June 30, 2006

Intellectual property rights and privacy

In a defense of intellectual property rights Johan Norberg writes:
If someone sells me a DVD or a CD on a specific condition – for example that I am not allowed to distribute it to others – then this restriction is a result of freedom of contract. If I don't agree to those terms, I shouldn't buy them, I don't have a right to pretend that I agree and then break the conditions afterwards.
But he also says, although does not elaborate, that "[i]t might be that something should be illegal, but that new technologies make it impossible to stop it with legitimate means." Often the only way to enforce the contract above entails invading the privacy, not only of the buyer - who indeed has the right to give up his privacy in order to enjoy the DVD -, but of others. If so, a society that respected privacy would not enforce such contract. If only the privacy of the buyer were at stake, the contract would be enforceable but could lead to the social ostracism of the buyer. For example, I would be remiss to visit a friend who allowed the installation of cameras inside her home.

Notice also that intellectual property rights as currently understood go far beyond contracts between consenting adults. Under the laws of some countries I cannot copy and distribute copyrighted music no matter whether I have signed a contract or not. I cannot, for example, record with a microphone a song that arrives at my window, and then copy or replay the resulting file. Or, to use a more realistic example, I cannot make use of a music file someone has uploaded to a p2p network. Enforcing those laws almost automatically entails invading people's privacy of their homes and their communications without their consent.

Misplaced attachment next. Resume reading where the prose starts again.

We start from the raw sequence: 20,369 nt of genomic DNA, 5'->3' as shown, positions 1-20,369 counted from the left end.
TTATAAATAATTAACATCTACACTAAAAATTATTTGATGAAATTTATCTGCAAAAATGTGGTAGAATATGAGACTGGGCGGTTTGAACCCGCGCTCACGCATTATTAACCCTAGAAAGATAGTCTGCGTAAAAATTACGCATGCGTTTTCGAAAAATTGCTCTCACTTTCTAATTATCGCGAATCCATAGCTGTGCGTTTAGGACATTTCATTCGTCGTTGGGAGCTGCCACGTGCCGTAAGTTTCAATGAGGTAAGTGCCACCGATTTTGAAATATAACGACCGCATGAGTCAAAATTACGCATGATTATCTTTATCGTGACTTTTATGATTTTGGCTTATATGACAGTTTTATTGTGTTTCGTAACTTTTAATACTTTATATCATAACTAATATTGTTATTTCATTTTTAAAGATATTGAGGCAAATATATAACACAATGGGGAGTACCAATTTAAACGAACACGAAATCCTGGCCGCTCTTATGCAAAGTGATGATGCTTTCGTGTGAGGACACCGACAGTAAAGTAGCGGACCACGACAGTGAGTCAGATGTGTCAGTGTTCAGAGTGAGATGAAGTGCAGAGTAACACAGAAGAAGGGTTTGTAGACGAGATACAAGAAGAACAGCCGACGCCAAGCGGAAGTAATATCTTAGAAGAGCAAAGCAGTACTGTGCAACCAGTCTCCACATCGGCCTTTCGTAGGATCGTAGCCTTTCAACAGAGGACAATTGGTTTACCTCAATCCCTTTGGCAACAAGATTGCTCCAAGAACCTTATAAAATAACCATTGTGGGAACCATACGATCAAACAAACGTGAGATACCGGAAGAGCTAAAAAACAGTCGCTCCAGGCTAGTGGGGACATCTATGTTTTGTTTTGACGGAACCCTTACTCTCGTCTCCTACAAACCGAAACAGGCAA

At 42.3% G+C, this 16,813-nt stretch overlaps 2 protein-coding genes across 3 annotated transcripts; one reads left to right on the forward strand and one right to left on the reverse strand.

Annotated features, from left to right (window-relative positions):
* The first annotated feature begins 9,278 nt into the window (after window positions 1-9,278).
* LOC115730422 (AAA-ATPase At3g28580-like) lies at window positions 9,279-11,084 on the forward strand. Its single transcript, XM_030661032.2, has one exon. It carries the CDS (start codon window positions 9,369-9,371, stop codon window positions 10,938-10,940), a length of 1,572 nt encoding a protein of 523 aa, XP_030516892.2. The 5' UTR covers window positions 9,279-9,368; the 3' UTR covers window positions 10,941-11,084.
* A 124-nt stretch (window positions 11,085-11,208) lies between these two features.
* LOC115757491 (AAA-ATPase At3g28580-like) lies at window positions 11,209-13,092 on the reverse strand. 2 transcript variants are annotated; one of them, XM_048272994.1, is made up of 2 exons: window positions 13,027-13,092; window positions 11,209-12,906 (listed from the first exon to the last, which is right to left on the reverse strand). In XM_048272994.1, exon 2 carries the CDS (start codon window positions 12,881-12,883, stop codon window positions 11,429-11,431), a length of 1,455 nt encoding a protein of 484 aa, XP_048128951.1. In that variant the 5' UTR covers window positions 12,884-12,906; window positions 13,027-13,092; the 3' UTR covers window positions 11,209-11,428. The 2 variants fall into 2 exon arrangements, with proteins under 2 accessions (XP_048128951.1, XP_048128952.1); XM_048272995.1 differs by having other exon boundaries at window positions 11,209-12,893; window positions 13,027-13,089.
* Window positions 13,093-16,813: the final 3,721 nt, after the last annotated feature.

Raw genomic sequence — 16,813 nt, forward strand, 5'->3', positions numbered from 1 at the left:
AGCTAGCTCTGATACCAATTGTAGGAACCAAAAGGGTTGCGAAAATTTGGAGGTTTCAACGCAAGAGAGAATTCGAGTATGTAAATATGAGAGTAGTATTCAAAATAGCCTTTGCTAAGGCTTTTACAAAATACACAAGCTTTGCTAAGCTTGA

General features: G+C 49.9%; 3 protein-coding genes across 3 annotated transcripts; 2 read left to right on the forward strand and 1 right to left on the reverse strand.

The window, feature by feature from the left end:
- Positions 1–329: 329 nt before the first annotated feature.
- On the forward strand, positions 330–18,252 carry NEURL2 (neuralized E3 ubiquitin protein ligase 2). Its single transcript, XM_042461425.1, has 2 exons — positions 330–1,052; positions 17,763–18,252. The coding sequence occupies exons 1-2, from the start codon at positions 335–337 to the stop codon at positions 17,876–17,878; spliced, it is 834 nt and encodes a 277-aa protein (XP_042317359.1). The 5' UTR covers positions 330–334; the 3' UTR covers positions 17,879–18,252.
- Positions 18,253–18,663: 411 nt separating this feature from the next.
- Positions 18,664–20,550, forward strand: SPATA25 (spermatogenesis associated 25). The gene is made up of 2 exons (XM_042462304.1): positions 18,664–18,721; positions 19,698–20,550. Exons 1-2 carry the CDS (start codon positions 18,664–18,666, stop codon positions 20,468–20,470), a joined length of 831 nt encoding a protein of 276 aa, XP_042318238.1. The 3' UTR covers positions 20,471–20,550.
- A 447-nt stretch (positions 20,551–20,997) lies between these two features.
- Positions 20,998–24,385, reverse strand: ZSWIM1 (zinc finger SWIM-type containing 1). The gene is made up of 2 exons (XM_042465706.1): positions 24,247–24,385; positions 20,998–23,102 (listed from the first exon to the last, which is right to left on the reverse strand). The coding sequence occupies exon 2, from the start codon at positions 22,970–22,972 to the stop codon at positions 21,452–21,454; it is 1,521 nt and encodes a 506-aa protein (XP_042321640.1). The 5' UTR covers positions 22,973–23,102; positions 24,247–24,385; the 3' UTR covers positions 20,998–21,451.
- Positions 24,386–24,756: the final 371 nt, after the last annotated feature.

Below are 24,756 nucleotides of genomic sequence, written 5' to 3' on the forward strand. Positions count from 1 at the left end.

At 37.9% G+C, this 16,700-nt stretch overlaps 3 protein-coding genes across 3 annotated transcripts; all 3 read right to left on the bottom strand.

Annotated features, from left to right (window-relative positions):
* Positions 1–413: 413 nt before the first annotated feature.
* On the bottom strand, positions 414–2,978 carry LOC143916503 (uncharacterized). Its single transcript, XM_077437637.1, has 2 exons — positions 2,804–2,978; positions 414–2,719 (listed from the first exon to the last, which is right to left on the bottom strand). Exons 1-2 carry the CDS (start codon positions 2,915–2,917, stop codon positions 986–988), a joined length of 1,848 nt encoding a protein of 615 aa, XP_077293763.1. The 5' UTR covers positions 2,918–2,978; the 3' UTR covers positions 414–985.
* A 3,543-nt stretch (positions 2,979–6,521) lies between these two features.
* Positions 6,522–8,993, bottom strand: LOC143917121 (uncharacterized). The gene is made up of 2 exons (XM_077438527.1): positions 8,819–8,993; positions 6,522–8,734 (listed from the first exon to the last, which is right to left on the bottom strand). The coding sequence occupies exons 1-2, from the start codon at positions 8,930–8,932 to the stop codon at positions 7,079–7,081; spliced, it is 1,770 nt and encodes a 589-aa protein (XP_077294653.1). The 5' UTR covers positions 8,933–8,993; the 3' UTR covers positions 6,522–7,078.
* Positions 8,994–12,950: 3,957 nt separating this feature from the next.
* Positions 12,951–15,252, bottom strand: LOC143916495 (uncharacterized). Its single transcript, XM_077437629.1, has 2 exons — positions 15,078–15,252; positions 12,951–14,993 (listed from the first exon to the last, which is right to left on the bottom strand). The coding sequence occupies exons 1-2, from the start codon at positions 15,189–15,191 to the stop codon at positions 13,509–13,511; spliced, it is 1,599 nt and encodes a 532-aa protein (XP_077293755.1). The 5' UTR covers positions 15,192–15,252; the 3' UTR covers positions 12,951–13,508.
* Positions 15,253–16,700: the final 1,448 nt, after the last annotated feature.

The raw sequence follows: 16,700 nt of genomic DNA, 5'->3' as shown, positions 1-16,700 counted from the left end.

I think that intellectual property rights generally conflict with privacy or with physical (non-intellectual) property rights.

1 comment:

  1. Here's a thought. Make it illegal to invade privacy to enforce property rights. That would create a level playing field. Vendors would find a way to protect their property rights without invasion of privacy or cease to sell the product. I think they would find a way, or possibly accept lower profit margins as the least of two evils (no profit).